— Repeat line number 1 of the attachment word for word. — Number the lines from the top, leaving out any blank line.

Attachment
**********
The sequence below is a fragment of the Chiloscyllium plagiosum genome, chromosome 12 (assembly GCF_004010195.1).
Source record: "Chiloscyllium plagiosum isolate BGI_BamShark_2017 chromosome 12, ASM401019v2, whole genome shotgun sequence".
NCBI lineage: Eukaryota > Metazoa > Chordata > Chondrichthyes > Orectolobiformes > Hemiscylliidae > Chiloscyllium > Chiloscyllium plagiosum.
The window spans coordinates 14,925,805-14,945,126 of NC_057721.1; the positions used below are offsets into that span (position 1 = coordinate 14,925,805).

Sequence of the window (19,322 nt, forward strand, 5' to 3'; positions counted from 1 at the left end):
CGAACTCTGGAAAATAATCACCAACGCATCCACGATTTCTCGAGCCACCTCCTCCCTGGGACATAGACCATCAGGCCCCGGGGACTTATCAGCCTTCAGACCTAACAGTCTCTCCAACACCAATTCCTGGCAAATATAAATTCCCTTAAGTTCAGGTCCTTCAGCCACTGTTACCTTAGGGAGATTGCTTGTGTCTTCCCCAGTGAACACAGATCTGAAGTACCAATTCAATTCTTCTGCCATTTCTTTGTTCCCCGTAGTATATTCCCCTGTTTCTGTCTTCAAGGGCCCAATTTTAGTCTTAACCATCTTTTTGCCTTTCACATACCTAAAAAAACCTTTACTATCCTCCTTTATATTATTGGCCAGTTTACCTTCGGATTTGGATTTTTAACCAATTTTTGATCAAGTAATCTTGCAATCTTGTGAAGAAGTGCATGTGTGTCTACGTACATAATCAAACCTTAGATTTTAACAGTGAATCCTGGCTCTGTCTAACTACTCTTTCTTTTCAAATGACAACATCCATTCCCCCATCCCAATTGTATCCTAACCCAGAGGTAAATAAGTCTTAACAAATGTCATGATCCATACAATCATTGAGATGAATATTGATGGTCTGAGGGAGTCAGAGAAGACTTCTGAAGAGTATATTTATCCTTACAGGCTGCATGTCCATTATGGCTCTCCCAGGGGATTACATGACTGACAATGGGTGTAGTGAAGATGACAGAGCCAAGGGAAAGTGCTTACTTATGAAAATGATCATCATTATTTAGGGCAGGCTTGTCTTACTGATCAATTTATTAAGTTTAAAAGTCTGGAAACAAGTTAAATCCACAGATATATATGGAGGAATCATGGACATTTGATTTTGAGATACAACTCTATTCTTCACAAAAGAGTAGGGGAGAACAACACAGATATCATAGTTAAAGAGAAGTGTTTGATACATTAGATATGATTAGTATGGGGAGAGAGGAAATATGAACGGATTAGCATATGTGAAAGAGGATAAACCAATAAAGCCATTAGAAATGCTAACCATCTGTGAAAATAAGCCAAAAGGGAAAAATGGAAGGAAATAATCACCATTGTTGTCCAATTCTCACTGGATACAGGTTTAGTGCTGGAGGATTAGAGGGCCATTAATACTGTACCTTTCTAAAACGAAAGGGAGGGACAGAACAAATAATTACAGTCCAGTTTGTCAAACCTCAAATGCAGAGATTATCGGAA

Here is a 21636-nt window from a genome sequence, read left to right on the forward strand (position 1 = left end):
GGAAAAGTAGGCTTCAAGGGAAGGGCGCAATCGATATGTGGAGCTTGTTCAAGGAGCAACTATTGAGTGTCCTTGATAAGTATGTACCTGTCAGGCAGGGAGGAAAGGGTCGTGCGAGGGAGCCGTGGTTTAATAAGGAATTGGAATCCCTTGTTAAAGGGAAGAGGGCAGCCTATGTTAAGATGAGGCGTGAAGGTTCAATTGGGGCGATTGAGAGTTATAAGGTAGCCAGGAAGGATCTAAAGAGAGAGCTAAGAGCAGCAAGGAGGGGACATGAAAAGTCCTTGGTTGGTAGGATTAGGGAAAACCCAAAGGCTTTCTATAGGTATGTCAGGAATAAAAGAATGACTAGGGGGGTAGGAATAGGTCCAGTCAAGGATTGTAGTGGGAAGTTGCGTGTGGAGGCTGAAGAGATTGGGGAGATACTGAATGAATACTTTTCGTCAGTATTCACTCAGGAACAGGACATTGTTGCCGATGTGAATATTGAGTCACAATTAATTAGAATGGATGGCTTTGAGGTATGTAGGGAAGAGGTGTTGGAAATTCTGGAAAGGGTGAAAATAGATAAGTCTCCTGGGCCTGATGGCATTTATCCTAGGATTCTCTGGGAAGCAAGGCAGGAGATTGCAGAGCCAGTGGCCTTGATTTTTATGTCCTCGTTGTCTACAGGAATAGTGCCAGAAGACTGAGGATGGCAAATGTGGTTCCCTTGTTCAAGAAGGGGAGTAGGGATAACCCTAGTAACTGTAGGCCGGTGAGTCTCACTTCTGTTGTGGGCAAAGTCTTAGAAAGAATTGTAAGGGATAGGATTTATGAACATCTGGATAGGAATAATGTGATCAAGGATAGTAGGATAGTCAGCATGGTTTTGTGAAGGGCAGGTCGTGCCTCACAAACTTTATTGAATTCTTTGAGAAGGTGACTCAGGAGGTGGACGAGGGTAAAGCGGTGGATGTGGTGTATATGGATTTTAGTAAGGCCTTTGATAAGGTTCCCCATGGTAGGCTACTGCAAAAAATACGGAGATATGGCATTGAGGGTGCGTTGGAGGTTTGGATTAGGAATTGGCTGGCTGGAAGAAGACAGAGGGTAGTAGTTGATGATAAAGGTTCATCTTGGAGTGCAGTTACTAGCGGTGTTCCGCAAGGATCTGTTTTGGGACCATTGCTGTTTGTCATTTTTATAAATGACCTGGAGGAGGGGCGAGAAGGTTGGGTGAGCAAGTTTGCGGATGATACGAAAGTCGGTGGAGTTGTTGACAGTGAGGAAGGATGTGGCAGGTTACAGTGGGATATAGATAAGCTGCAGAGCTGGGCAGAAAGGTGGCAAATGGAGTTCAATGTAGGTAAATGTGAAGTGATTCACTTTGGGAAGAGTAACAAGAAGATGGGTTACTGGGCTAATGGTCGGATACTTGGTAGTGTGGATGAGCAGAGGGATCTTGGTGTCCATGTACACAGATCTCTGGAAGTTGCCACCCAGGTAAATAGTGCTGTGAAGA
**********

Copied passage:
The sequence below is a fragment of the Chiloscyllium plagiosum genome, chromosome 12 (assembly GCF_004010195.1).